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  1. #11
    Ouisch's Avatar
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    Default Re: Usage of "as hell"

    Quote Originally Posted by thedaffodils View Post
    Thank you, RonBee & Bobk.

    I have a related question. Should I try to avoid any expressions which contain the word of " hell", such as "not have a cat in hell's chance", " make someone's life hell"?
    Yes. "Hell" is still considered a curse word, albeit a very mild one. Nevertheless, "hell" and "damn" are not appropriate for childen's stories.

  2. #12
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    Default Re: Usage of "as hell"

    Quote Originally Posted by Ouisch View Post
    Yes. "Hell" is still considered a curse word, albeit a very mild one. Nevertheless, "hell" and "damn" are not appropriate for childen's stories.
    Thank you very much!

  3. #13
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    Default Re: Usage of "as hell"

    Quote Originally Posted by BobK View Post
    Amen. I don't think I am what bhaisahab would call 'a certain kind of Christian' - in fact, I'm not sure that I'm any kind of Christian - but that particular phrase just wouldn't be acceptable in a children's story. Some people, to avoid offending the sensibilities of 'a certain kind of Christian', replace it with 'as heck' (and they replace 'hell' in other phrases too - 'a heck of a day' for example), but even 'as heck' would not be suitable in a children's story. 'As hungry as anything' maybe; or 'famished'; or 'could eat a horse' or one of RonBee's alternatives (although the first one is new to me; and in Br English it seems that we 'can eat a horse' rather than a bear!)

    b
    Apparently, "as all get out" is peculiar to the USA. It is used in several expressions such as "as mad as all get out" or (as here) "as hungry as all get out". BTW, I was sticking with the "as hungry as" format with "as hungry as a bear" (perhaps another Americanism). We do have something in common. We Americans also say "I'm so hungry I could eat a horse".


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  4. #14
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    Default Re: Usage of "as hell"

    An addition: as hungry as a hawk

  5. #15
    thedaffodils's Avatar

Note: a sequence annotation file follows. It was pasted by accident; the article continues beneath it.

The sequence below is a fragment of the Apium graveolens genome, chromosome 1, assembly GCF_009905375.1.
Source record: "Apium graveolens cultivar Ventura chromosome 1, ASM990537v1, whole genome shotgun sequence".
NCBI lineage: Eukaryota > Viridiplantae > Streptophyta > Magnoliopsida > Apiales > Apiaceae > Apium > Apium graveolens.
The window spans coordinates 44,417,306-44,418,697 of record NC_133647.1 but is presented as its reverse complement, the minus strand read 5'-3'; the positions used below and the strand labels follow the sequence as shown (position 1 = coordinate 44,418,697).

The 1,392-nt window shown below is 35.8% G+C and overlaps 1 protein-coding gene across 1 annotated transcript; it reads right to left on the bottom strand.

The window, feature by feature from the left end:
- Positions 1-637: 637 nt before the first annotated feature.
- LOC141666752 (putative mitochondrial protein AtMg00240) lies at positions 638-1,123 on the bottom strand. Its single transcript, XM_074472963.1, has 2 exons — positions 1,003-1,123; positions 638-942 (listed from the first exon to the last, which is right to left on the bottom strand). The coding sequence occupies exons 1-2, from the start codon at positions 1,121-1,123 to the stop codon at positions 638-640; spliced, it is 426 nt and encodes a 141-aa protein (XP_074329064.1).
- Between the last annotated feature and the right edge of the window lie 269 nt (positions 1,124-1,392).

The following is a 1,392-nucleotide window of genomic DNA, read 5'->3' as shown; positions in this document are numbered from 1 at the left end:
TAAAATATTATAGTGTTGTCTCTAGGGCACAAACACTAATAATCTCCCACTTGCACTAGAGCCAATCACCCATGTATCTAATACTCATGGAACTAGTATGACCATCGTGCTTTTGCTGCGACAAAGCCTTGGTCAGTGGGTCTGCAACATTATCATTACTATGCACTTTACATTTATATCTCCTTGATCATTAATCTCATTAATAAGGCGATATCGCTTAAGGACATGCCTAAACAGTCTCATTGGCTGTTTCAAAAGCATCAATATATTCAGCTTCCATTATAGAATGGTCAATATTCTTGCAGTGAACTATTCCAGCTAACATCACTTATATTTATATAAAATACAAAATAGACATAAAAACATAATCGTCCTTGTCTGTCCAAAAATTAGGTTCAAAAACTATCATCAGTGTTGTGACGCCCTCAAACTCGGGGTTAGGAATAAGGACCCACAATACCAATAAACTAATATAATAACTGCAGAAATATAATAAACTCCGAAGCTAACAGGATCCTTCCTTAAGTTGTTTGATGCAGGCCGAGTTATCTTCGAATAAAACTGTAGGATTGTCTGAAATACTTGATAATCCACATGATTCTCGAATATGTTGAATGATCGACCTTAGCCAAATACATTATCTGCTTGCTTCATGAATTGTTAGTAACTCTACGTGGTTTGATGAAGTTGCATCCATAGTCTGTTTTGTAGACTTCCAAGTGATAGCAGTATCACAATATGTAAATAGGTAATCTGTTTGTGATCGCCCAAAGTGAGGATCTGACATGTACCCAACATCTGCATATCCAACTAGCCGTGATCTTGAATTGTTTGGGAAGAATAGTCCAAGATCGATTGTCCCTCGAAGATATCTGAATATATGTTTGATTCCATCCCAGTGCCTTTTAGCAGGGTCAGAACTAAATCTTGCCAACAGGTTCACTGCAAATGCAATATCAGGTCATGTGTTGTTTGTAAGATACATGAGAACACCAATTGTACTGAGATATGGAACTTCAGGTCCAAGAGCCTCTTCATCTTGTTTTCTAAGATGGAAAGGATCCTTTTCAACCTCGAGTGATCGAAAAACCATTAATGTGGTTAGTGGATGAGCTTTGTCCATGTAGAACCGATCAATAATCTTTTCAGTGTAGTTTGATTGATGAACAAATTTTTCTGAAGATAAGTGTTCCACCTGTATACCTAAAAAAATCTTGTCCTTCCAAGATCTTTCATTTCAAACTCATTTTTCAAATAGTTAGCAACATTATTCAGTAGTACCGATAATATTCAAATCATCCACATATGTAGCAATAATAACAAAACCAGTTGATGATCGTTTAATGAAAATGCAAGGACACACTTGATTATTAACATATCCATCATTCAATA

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    Default Re: Usage of "as hell"

    Are words "devil" and " bedevil" unacceptable in Children's story? Thanks!

    e.g. What the devil is the outcome?
    Last edited by thedaffodils; 20-May-2008 at 01:29. Reason: clerical error

  6. #16
    Anglika is offline No Longer With Us
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    Default Re: Usage of "as hell"

    I think that must depend on the context of the story and the age of the children for whom it is written. Fundamentally I cannot see a problem with using either.

  7. #17
    thedaffodils's Avatar
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    Default Re: Usage of "as hell"

    Thank you, Anglika. I don't have the context now.

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    Default Re: Usage of "as hell"

    What age are children who love the Harry Potter books? I notice some of the 'language' in those books, though, has been omitted in the films!
    (As I recall, I'm sure Ron thinks nothing of saying 's*#t') so hell seems as mild as 'botheration!'

  9. #19
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    Default Re: Usage of "as hell"

    Quote Originally Posted by David L. View Post
    (As I recall, I'm sure Ron thinks nothing of saying 's*#t') so hell seems as mild as 'botheration!'

  10. #20
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    Default Re: Usage of "as hell"

    Quote Originally Posted by thedaffodils View Post
    An addition: as hungry as a hawk
    I haven't heard that one, but the alliteration reminded me of one that's not much used now: 'as hungry as a hunter'.

    Quote Originally Posted by thedaffodils View Post
    Are words "devil" and " bedevil" unacceptable in Children's story? Thanks!

    e.g. What the devil is the outcome?
    I think 'bedevil' would be OK in terms of cultural/social/religious sensitivity, but you'd probably want to rule it out on grounds of formality/comprehensibility, for that age group, at least.

    As Anglika said, though, whether 'What the devil...' is going to be acceptable depends on context. As an (imperfect, I admit) example, in a series of children's books written in the late '40s-early '50s, Enid Blyton wrote about some children who were always being moved on by a policemen who said 'Clear orf' - which, at the time, was fairly strong language to use when speaking to children. The children were not in the least offended, and referred to him as 'Old Clearorf'. That context made the otherwise unacceptable* language OK in children's fiction.

    *Unacceptable, that is, in the moral climate of the time.

    b

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